Class struggles in American history
After free market purists Coolidge and Hoover denigrated the important role that government has to perform in a just society, we found ourselves in a deep depression. The New Deal eased some of the pain for the underclass, but needed a war in Europe and Asia, plus a strong labor movement to create a middle class.
Before the Depression, the working class worked for wages at the poverty level with no fringe benefits. The blame has been put on Hoover, but like Obama, he inherited an economy ready to burst and sat on the sidelines while the underclass suffered. Obama inherited an economy that had already burst and is making a futile effort to repair it with corporate power fighting his efforts.
We have been an unequal two- and three-class society since before the Revolutionary War. The most broadly shared prosperity was from the 1940s to the 1970s. This ended with a return to an uncontrolled free market with tax cuts for the wealthy. The middle class, whose wages remained stagnant, retained their standard of living through the use of easy credit while the controlling class prospered.
Since the ’80s, the middle class has been slowly shrinking, with the gap between haves and have-nots widening. Another tax cut for the wealthy and free marketing in the 2000s helped energize the economic crisis we are experiencing today and are on our way to a lifestyle many aren’t familiar with.
Some in Congress are now fighting to maintain the last tax cut for the affluent 2 percent and a move toward less government regulations. This — trickle-down economics — can lead to a growing inequality and a two-class society of rich and poor. Big money has a firmer grip on government than the 1930s, so a positive outlook for the populous is very dim.
Our country was founded as a three-class society and although our founding fathers wrote our Constitution, they were wealthy landowners and merchants who profited financially from the war; quite similar to the rich speculators who profit from all wars.
The poor who fought the war remained poor and in about the same class as the persecuted slaves, indentured servants and American Indians who worked the land for them. Madison once bragged that it cost him less than $13 to maintain a slave and derived $256 from each slave.
I could expand on the inhumane treatment of other human beings during colonial days and carried on into the 20th century. The treatment of laborers in the 1800s and early 1900s could be best described by the poet Edwin Markham in his 1907 article in Cosmopolitan magazine:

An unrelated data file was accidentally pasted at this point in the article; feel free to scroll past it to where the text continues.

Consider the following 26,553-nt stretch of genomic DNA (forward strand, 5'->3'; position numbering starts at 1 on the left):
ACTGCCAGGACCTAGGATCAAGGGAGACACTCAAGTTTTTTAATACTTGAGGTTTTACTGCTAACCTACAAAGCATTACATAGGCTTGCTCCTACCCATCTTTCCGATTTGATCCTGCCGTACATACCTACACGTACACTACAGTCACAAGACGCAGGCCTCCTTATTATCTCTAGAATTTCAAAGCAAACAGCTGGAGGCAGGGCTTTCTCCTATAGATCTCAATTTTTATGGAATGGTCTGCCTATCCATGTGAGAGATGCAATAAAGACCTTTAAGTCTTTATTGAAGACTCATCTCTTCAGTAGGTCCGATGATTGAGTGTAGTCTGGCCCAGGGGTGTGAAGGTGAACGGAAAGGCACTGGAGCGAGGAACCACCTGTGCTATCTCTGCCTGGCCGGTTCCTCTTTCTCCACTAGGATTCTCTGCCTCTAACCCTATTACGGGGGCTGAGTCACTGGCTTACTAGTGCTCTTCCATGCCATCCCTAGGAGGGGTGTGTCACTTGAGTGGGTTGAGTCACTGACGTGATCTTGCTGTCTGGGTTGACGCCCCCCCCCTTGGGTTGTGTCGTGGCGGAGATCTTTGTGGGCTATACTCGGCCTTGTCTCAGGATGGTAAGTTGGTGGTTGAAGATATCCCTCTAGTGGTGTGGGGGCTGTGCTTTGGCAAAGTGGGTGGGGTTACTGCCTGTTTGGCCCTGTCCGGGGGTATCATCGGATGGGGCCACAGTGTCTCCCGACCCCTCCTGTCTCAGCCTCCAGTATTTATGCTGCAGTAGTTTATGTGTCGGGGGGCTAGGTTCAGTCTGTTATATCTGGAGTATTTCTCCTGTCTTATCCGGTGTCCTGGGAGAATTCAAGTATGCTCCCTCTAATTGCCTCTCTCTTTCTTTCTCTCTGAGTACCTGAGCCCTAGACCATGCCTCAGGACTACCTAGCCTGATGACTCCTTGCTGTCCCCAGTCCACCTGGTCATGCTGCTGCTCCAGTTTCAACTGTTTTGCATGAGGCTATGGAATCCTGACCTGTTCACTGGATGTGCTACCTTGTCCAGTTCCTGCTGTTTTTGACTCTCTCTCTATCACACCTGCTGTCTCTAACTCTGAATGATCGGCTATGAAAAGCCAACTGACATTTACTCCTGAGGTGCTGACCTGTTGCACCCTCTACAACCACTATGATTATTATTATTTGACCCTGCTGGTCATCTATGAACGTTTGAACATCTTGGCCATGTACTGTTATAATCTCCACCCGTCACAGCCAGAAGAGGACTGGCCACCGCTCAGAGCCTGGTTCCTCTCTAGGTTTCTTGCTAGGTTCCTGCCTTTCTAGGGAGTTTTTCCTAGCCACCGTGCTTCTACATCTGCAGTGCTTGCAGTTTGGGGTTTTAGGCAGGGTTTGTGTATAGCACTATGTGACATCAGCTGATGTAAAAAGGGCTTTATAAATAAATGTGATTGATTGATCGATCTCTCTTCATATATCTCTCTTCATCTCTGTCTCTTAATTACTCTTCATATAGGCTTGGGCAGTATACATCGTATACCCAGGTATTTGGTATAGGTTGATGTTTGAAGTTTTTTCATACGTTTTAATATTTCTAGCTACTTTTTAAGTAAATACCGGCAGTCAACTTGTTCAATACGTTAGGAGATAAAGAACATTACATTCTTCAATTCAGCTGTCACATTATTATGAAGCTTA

“In unaired room, mothers and fathers sew by day and night. Those in the home sweatshops must work harder than those in factory sweat shops — and children are called in from play to drive and drudge beside their elders —
“All the year in New York and in other cities you may watch children radiating from such pitiful homes. Nearly an hour on the East Side of New York City you can see Them—pallid boy or spinning girl-their faces dulled, their backs bent under a heavy load of garments piled on their head and shoulders the muscles of the whole frame in a long strain.
“Is it not a cruel civilization that allows little hearts and little shoulders to strain under grownup responsibilities, while in the same city a pet cat is jeweled and aired on a fine lady’s velvet lap on the beautiful boulevard?”
This sounds similar to the Mexican farm workers and their families working a 60-hour week in the heat with no overtime pay. In 1938, the Fair Labor Act was passed regulating child labor and other labor laws, but as usual some employers find ways to get around laws.
My reason for writing this dismal look at our history is, having been a witness to the conflict between management and labor, I have a haunting fear that we may be moving in that direction again.
Nationalist fervor has permeated our educational system since I went to school and history has been whitewashed so a large segment of our population, not like the fine lady with the velvet lap, has been invisible.
History repeats itself as the class struggle continues. The November election will have little effect on the class struggle as our country is dominated by corporate wealth and military power, plus a dysfunctional, mediocre two-party system and destructive media.